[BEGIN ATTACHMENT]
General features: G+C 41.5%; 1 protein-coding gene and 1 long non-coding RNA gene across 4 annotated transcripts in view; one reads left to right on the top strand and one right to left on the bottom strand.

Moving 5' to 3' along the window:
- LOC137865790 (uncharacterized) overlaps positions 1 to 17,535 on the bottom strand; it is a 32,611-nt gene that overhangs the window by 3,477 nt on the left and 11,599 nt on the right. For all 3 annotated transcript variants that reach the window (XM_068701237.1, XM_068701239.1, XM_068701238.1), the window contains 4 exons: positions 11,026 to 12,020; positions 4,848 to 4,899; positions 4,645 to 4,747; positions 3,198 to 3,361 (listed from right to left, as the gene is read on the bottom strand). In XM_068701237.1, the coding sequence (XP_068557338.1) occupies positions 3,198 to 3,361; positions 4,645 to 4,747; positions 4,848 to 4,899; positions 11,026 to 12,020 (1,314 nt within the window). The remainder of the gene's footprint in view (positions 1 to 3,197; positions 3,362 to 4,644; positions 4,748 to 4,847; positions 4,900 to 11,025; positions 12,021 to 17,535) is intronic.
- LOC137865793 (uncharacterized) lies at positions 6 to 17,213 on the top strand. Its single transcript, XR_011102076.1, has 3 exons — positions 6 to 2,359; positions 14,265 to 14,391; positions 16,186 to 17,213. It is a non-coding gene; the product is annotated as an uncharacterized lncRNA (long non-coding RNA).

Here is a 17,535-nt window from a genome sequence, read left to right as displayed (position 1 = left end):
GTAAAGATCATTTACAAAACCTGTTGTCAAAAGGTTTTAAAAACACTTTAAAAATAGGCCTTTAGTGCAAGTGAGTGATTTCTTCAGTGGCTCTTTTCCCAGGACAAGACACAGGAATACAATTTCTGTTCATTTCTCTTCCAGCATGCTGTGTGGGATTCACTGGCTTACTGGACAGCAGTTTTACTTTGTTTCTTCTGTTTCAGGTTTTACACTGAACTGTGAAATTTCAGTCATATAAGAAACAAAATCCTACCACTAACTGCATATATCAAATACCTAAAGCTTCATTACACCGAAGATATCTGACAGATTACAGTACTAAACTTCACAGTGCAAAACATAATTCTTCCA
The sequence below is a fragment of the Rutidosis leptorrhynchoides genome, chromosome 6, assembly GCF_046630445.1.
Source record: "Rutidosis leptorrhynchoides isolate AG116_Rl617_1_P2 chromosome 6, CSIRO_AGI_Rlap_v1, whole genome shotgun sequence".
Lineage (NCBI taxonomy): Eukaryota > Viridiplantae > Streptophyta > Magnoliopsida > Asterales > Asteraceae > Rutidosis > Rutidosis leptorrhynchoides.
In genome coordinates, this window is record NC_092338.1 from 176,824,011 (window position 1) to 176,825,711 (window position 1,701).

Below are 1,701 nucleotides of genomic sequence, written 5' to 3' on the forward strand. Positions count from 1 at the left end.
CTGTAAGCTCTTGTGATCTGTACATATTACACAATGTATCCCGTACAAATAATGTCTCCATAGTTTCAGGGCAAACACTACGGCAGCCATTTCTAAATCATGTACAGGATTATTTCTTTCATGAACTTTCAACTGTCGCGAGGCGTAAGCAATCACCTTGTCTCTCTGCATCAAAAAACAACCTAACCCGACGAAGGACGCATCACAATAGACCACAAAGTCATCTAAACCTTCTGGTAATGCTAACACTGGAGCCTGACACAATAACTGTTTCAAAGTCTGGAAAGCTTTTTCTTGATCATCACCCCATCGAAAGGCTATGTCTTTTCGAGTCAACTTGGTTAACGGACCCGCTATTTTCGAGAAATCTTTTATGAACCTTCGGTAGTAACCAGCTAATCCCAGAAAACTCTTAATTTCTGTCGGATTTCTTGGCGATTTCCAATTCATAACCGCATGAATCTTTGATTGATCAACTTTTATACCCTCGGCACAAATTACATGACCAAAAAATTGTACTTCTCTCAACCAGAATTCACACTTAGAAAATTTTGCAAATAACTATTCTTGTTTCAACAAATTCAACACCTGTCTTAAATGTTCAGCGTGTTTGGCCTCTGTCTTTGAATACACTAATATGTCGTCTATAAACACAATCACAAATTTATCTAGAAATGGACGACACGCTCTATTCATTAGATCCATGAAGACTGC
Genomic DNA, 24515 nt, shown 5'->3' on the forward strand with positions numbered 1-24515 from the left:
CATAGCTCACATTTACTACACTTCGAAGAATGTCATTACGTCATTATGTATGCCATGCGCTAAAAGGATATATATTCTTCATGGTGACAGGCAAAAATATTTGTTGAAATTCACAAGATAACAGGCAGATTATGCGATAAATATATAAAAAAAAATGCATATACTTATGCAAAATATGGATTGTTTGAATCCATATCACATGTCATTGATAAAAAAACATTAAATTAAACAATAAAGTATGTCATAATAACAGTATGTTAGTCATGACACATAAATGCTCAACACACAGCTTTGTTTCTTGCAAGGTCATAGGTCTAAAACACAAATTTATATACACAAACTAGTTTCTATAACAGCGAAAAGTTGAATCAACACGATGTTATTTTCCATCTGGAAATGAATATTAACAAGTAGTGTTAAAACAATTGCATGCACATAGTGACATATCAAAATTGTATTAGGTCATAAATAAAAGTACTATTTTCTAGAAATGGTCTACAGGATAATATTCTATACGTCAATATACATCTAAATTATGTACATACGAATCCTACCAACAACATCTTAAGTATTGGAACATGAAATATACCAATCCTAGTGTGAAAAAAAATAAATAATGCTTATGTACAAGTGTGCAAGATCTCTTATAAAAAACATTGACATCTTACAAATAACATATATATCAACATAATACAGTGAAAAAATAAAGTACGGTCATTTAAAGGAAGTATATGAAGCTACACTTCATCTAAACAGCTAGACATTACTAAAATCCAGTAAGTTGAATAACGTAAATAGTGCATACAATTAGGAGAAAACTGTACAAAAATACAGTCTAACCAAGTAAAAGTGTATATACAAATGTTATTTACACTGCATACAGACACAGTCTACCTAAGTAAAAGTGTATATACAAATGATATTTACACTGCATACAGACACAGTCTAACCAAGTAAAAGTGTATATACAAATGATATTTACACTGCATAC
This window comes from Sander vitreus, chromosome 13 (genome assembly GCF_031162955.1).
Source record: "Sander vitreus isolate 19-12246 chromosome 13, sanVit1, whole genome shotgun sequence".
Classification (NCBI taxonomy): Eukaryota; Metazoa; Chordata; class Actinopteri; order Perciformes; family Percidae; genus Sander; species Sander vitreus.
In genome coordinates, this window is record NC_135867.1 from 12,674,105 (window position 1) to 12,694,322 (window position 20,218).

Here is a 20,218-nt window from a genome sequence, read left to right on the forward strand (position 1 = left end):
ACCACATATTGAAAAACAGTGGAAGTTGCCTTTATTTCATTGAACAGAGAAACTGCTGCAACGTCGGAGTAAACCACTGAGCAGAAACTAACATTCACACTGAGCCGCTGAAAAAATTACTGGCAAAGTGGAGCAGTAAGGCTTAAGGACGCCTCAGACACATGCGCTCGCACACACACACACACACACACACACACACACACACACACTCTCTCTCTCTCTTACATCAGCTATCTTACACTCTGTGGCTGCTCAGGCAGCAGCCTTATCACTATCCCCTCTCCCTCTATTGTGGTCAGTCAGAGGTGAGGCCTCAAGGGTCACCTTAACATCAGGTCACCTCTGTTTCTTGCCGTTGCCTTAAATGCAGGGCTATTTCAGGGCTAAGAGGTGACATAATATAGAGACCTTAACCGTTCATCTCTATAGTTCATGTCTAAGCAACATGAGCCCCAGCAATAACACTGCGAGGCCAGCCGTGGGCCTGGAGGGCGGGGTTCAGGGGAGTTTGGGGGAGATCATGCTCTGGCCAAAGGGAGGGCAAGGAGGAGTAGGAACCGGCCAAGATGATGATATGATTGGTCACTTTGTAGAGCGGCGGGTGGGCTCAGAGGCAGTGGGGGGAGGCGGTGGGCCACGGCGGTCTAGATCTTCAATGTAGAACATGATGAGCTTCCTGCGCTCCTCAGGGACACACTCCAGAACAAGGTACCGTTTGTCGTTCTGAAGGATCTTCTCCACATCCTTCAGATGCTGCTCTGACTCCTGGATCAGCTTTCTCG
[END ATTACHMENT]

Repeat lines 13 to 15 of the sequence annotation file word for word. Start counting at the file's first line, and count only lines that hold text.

Genomic DNA, 24515 nt, shown 5'->3' on the forward strand with positions numbered 1-24515 from the left:
CATAGCTCACATTTACTACACTTCGAAGAATGTCATTACGTCATTATGTATGCCATGCGCTAAAAGGATATATATTCTTCATGGTGACAGGCAAAAATATTTGTTGAAATTCACAAGATAACAGGCAGATTATGCGATAAATATATAAAAAAAAATGCATATACTTATGCAAAATATGGATTGTTTGAATCCATATCACATGTCATTGATAAAAAAACATTAAATTAAACAATAAAGTATGTCATAATAACAGTATGTTAGTCATGACACATAAATGCTCAACACACAGCTTTGTTTCTTGCAAGGTCATAGGTCTAAAACACAAATTTATATACACAAACTAGTTTCTATAACAGCGAAAAGTTGAATCAACACGATGTTATTTTCCATCTGGAAATGAATATTAACAAGTAGTGTTAAAACAATTGCATGCACATAGTGACATATCAAAATTGTATTAGGTCATAAATAAAAGTACTATTTTCTAGAAATGGTCTACAGGATAATATTCTATACGTCAATATACATCTAAATTATGTACATACGAATCCTACCAACAACATCTTAAGTATTGGAACATGAAATATACCAATCCTAGTGTGAAAAAAAATAAATAATGCTTATGTACAAGTGTGCAAGATCTCTTATAAAAAACATTGACATCTTACAAATAACATATATATCAACATAATACAGTGAAAAAATAAAGTACGGTCATTTAAAGGAAGTATATGAAGCTACACTTCATCTAAACAGCTAGACATTACTAAAATCCAGTAAGTTGAATAACGTAAATAGTGCATACAATTAGGAGAAAACTGTACAAAAATACAGTCTAACCAAGTAAAAGTGTATATACAAATGTTATTTACACTGCATACAGACACAGTCTACCTAAGTAAAAGTGTATATACAAATGATATTTACACTGCATACAGACACAGTCTAACCAAGTAAAAGTGTATATACAAATGATATTTACACTGCATAC
This window comes from Sander vitreus, chromosome 13 (genome assembly GCF_031162955.1).